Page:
Banhart releases new album “Mala”

banhart-mala-cdDevendra Banhart’s “Mala” is the newest of his contributions to the musical genre, “New Weird America,” which does indeed exist.  As a Venezualan-American musician and visual artist, Banhart has made a name for himself in this more unique genre as well as in alternative folk.  But despite these ridiculously hipster-like categories, his musical style is not as unapproachable as it sounds.  Banhart weaves melodies out of softly sung or spoken lyrics with a smooth bass line and a Spanish-sounding acoustic guitar style.  Banhart is not above using synth, but he skillfully inserts it into the music so that it absorbs into the melody instead of stunting it.  He has continued this style in his most recent album, “Mala.”

The album starts with a haunting vocal line, “You believe/in visions and prayers/but you don’t believe/in what’s really there” in a minute-and-a-half long track called “Golden Girls.”  From there it opens up into a soothing, summer-sounding guitar in “Daniel” that welcomes listeners into Banhart’s very tranquil world.  Some of the tracks, such as “Mi Negrita” and “The Ballad of Keenan Milton,” are reminiscent of an underlying melody you would find in a Quentin Tarantino movie.  Their tranquil, Latin American-inspired melodies invoke images of an older and more rustic world.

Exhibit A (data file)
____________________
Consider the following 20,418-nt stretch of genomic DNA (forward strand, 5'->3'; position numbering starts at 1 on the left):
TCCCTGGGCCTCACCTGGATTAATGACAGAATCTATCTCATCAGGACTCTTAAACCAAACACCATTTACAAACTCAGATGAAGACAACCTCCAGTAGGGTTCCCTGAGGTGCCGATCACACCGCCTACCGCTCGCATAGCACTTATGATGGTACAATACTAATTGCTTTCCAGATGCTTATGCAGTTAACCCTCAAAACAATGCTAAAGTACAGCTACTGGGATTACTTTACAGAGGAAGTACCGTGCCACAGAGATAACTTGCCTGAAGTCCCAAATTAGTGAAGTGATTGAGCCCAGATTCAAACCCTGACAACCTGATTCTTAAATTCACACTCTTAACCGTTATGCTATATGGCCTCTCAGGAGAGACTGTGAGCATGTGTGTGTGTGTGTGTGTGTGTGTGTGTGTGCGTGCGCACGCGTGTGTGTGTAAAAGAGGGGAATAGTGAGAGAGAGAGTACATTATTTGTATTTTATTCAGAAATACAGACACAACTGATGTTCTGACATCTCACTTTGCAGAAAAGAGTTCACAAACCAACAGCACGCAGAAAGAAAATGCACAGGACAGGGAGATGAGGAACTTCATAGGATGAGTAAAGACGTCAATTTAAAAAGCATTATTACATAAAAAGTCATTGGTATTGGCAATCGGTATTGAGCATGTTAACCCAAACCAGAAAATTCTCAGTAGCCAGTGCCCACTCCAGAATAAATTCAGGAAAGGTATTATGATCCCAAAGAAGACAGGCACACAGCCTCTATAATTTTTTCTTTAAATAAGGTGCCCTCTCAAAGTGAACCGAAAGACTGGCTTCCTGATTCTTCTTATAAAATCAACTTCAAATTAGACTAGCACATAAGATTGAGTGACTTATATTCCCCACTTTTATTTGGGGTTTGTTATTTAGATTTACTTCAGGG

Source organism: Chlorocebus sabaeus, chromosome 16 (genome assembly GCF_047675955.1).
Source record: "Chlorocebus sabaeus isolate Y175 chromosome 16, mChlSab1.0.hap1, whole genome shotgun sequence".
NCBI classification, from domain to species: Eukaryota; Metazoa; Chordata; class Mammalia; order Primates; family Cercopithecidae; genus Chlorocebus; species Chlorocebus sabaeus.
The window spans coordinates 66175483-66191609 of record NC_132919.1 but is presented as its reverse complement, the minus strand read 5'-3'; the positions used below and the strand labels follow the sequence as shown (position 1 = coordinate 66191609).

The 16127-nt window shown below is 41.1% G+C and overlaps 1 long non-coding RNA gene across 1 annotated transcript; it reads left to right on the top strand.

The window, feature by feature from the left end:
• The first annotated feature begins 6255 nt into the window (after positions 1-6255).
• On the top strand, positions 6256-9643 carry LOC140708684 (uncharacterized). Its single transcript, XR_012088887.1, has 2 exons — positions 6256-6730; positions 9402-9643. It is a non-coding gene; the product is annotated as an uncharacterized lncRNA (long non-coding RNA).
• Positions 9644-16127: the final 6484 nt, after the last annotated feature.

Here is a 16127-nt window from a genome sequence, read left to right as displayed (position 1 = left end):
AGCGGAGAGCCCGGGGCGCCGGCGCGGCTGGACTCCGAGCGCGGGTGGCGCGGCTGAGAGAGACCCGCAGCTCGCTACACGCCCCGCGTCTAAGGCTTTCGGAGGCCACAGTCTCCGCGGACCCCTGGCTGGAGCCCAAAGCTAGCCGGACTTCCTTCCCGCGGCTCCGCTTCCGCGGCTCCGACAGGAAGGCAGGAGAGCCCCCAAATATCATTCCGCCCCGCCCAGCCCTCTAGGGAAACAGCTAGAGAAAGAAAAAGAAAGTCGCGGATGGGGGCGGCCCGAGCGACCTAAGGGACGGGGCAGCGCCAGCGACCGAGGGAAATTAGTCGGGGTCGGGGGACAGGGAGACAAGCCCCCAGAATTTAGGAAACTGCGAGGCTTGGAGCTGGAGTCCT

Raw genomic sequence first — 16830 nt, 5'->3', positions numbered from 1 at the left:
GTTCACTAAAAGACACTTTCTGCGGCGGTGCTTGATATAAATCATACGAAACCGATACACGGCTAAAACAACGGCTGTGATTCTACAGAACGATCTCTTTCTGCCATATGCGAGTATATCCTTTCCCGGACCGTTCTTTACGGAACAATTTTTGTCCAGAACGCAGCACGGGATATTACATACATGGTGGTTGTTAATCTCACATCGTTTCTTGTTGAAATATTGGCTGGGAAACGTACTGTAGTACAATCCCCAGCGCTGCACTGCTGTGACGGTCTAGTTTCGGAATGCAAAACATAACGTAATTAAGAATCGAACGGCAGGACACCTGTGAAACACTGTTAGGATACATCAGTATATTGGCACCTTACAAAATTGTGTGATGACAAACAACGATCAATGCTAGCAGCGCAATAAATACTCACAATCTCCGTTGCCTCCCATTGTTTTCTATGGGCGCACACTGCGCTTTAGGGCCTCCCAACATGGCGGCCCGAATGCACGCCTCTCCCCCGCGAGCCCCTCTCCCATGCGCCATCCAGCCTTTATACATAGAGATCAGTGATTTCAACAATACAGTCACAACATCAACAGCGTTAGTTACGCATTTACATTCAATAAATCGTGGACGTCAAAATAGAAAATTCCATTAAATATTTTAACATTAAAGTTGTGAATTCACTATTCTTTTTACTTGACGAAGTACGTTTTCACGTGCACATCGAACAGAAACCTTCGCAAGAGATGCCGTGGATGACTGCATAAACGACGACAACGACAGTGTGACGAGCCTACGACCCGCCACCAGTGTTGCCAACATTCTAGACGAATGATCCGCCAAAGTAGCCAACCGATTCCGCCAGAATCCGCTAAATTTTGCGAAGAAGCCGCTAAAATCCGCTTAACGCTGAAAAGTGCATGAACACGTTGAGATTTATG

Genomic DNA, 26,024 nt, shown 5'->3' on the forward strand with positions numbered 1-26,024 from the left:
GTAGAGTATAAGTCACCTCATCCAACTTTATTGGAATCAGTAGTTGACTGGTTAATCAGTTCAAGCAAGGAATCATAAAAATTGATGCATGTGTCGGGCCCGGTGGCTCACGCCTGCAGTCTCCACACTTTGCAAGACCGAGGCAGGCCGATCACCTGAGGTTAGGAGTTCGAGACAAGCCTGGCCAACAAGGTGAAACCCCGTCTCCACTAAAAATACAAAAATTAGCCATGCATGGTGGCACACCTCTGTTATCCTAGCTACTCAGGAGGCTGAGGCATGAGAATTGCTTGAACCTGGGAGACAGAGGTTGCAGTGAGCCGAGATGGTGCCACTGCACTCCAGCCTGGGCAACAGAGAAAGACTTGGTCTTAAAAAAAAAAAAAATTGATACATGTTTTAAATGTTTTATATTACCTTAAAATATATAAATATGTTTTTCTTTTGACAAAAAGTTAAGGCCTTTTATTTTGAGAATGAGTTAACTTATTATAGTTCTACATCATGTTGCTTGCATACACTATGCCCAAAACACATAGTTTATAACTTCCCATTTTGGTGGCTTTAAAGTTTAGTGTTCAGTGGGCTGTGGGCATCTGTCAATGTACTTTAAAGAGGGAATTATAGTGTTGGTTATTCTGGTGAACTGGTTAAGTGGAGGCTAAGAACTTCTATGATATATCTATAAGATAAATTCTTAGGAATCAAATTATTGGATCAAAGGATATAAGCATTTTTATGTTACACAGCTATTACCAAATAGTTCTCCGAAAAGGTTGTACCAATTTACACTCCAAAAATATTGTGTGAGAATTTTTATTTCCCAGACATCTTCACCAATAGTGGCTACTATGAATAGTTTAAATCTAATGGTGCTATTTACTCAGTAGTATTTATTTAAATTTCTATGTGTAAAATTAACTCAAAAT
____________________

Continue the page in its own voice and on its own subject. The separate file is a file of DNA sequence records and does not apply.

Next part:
However, other tracks, such as “Für Hildegard von Bingen” and “Hatchet Wound,” break further away from the folksy melodies and reach into the alternative and alt/pop spheres.  “Für Hildegard von Bingen” uses a soft and airy minor guitar line that can be found in many alternative hits from bands like The Shins or The Eels.  While Banhart maintains his unique muted vocal style in “Hatchet Wound,” the up-tempo beat of the track combined with electric guitar gives the track a more pop-like feel.

Banhart’s musical style already sets him apart from most alternative musicians, but to add to his uniqueness, he often weaves Spanish and German lyrics into his songs.  The complex layers of languages, melodies and lyrics somehow weave together within “Mala” in a way that never overpowers and often lulls listeners into a state of calm.  The only critique I would give to the album is that Banhart’s experimentation with different melodic and instrumental styles can sometimes give parts of the album a choppy feel.  Some transitions, such as “Golden Girls” to “Daniel” or “Mi Negrita” to “Your Fine Petting Duck,” are impressively seamless while others, such as “Won’t You Come Over” to “Cristobal Risquez,” seem disjointed.  Perhaps Banhart did this intentionally, but to a less alternative listener, the transition detracts from the enjoyment of both tracks.

For the skeptics, I will admit that Banhart can at times demonstrate a sound too slow and simple to appeal to the general public.  However, this is no reason to overlook him as an artist.  Many of his tracks are hidden gems, such as “Für Hildegard von Bingen,” “Mi Negrita,” “Daniel” and “The Ballad of Keenan Milton” which take you to a place of pure tranquility and are perfect for summer evenings.  For a taste of Banhart’s style, check out his song “Carmenista,” off his 2007 album “Smokey Rolls Down Thunder Canyon,” as it is the perfect example of Banhart’s musical genius.